The UK’s financial watchdog has said it wants to “explore regulatory changes” to help firms provide support on more “straightforward” investment products such as Isa wrappers.
In its consumer investment strategy, out today (September 15), the Financial Conduct Authority said it wanted to "improve the supply side of the market" by making it easier for firms to give consumers the support they need.
It said it was working on new rules for giving guidance on straightforward products such as Isas and tracker funds.
The FCA intends to make changes which will mean firms are subject to “proportionate requirements” when providing support on these “simple” products.
In the strategy, it said: “We are exploring how we can make regulatory changes to make it easier for firms to provide more help to consumers who want to invest in relatively straightforward products.
“This will be restricted to the more straightforward Isa wrappers that do not contain high risk investments, and which are well diversified (such as tracker products).
“We are collecting information from firms to help assess the commercial viability of our proposals, as well as analysing consumer research to identify how the proposed regime can successfully engage consumers."
The regulator plans to consult on its proposals in early 2022, with the intention of implementing these regulatory changes at the start of 2023.
Hinting at more long-term changes, the FCA added: “We will then consider how to allow firms to do more to support wider investment customers (such as existing investors) to make effective future investment decisions.”
The regulator said it was “not proposing kite-marking Financial Ombudsman Service and FSCS protections”.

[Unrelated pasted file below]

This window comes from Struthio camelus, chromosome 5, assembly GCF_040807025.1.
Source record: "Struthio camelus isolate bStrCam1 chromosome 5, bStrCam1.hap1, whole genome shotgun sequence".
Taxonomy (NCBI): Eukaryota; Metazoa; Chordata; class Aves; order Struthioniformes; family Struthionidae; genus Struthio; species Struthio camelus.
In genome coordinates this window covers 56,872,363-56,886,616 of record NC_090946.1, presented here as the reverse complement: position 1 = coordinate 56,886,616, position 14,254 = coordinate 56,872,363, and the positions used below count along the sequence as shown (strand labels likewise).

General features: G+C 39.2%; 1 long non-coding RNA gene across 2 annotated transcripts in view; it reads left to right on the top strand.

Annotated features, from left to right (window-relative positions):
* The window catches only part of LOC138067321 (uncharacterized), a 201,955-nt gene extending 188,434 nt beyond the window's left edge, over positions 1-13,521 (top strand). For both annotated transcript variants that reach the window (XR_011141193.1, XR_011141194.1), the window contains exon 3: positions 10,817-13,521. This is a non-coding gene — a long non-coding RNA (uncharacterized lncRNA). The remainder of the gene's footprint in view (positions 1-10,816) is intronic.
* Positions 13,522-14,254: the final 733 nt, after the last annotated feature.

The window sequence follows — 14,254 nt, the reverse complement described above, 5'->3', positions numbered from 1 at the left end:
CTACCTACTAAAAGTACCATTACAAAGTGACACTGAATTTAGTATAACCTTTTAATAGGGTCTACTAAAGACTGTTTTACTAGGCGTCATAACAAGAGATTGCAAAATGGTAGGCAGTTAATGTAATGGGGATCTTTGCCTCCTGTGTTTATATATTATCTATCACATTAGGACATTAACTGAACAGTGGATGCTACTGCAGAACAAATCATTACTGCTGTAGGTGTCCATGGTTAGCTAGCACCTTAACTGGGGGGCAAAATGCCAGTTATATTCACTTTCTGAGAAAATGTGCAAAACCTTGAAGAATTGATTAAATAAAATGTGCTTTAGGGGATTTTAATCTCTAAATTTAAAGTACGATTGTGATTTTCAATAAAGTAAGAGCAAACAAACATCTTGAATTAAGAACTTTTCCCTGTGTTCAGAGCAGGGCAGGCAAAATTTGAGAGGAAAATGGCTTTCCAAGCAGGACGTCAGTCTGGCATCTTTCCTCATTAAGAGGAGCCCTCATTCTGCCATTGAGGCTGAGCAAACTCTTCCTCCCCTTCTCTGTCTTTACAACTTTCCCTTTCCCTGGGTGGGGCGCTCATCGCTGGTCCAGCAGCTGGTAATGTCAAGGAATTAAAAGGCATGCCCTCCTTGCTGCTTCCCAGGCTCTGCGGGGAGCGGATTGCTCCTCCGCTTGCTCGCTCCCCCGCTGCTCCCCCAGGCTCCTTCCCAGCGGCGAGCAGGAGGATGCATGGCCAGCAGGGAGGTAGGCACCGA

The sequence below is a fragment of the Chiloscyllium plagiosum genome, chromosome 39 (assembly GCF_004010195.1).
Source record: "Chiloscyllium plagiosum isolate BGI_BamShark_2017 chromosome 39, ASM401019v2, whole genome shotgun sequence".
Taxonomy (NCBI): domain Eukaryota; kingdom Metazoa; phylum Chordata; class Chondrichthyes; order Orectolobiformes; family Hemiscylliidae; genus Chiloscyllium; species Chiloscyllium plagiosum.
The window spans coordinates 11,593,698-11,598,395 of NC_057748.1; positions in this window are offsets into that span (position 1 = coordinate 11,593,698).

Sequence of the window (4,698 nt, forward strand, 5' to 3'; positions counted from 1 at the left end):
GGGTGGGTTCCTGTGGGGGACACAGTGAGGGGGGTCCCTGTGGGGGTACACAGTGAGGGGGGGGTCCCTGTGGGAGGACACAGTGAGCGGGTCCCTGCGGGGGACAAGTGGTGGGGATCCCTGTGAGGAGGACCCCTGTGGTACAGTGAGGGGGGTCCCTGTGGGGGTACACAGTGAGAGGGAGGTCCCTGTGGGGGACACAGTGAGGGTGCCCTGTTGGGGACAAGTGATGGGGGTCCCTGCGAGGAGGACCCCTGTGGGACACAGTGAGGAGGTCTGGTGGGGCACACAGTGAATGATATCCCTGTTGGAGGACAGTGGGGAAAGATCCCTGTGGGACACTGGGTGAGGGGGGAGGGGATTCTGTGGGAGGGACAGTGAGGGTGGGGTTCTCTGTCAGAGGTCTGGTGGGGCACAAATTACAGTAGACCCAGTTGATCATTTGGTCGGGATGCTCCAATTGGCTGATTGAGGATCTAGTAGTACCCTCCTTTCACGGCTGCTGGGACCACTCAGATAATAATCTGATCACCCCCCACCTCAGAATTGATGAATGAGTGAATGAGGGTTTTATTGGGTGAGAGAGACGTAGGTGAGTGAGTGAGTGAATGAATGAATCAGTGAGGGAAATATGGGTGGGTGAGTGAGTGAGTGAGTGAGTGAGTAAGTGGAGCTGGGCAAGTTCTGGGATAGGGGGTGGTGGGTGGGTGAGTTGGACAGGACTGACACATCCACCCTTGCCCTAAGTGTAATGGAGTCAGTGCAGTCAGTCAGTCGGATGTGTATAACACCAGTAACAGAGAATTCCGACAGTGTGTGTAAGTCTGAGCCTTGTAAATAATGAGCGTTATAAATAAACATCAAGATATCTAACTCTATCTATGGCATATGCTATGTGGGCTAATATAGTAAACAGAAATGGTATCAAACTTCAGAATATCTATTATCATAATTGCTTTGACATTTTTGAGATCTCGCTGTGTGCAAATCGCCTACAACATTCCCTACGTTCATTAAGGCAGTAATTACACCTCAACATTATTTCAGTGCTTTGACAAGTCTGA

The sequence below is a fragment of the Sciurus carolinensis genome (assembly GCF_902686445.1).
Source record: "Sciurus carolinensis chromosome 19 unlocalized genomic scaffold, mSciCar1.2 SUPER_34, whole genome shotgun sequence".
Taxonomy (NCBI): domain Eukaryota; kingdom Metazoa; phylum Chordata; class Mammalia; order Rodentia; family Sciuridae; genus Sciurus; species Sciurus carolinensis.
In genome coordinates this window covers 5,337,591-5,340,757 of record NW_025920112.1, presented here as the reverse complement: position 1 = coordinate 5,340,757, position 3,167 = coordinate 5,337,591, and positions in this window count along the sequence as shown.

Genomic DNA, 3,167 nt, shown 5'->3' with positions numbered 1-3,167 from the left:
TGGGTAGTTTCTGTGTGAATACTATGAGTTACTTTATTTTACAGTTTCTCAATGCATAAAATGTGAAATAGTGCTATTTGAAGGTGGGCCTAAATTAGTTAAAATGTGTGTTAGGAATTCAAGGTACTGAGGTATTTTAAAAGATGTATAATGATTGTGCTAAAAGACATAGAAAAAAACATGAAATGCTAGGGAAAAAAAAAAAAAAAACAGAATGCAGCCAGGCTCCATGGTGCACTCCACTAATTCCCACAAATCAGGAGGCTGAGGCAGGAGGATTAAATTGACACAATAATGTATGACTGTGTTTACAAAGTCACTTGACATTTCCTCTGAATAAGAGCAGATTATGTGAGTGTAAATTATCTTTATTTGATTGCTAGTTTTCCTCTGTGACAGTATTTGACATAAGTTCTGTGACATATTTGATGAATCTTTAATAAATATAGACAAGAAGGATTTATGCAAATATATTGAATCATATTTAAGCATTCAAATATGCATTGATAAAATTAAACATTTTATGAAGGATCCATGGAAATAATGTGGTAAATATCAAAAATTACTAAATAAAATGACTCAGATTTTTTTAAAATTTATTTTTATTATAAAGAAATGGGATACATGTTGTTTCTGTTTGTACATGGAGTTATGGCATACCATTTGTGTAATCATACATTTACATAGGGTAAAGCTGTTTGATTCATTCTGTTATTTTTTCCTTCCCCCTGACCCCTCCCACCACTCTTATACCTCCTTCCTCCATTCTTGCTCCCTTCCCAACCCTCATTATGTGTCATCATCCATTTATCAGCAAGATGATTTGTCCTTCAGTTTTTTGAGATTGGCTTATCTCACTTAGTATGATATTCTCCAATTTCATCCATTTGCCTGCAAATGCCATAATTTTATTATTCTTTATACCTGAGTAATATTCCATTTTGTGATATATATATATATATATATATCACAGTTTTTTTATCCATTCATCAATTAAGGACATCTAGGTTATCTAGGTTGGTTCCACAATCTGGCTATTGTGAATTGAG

"The combination of this regime and our changes to the financial promotion regime set out in our chapter on higher risk investments should help further segment the high-risk market" it explained.
In January 2021, the financial watchdog extended and made permanent a ban on the mass marketing of speculative illiquid securities.
It has also stopped applications for authorisation from 267 consumer investments firms and individuals between April 2020 and March 2021.
Phil Jeynes, director of corporate strategy at protection adviser Reassured, told FTAdviser: “There’s definitely a risk with people feeling they’ve got advice when they haven’t by regulatory standards.
“What backs up the definition [of advice] is having recourse with somebody. In financial services, a guarantee does sit there 10 years later.”
Heather Owen, financial planning expert at Quilter, said: “The answer to improving both the access to investments and how they are used is to reach more with advice and improve access to financial guidance.”
She cited the UK’s advice gap, which “has led to consumers making choices that are unsuitable for their needs or disengaging from their finances and making no choices at all”.
According to the FCA’s Financial Lives survey, 45 per cent of those who had invested without advice did not understand that they could lose money.
Owen said this "perfectly illustrates" the need for more accessible advice.